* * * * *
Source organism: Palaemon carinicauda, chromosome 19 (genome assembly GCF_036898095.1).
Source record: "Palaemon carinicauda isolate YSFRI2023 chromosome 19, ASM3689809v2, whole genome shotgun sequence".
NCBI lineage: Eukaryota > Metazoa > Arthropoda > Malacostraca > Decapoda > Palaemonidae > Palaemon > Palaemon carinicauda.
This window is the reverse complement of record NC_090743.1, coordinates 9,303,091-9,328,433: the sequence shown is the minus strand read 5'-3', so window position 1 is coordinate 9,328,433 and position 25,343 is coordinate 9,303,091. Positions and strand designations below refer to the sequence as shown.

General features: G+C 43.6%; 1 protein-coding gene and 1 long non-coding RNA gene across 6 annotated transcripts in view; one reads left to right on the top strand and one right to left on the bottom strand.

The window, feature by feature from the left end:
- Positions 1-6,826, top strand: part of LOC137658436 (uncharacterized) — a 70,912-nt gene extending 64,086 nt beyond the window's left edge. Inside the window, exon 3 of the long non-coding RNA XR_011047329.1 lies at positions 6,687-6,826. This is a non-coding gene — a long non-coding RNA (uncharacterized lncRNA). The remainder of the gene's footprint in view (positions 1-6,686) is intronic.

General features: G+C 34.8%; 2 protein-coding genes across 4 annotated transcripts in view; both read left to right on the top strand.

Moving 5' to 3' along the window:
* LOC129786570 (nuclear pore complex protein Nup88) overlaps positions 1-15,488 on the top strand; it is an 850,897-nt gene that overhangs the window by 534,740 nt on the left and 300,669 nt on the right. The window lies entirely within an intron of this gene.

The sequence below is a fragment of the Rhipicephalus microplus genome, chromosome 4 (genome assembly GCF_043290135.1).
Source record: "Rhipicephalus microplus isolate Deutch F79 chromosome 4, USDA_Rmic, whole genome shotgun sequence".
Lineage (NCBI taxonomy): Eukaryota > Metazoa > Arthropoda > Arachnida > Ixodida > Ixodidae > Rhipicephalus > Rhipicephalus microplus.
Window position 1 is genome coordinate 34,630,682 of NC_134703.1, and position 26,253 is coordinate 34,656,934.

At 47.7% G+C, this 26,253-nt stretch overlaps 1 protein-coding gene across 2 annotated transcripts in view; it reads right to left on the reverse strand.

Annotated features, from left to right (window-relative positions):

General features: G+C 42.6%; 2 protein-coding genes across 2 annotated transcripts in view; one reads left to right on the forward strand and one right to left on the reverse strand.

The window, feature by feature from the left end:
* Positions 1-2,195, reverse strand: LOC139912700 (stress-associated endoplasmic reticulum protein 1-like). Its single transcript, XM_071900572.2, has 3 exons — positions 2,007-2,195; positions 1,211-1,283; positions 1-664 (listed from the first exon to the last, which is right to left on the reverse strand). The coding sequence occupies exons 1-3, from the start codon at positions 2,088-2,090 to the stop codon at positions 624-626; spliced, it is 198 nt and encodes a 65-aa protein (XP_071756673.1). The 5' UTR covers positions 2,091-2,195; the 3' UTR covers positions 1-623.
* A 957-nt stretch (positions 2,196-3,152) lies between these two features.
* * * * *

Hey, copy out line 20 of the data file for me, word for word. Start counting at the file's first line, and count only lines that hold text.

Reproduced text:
* A 957-nt stretch (positions 2,196-3,152) lies between these two features.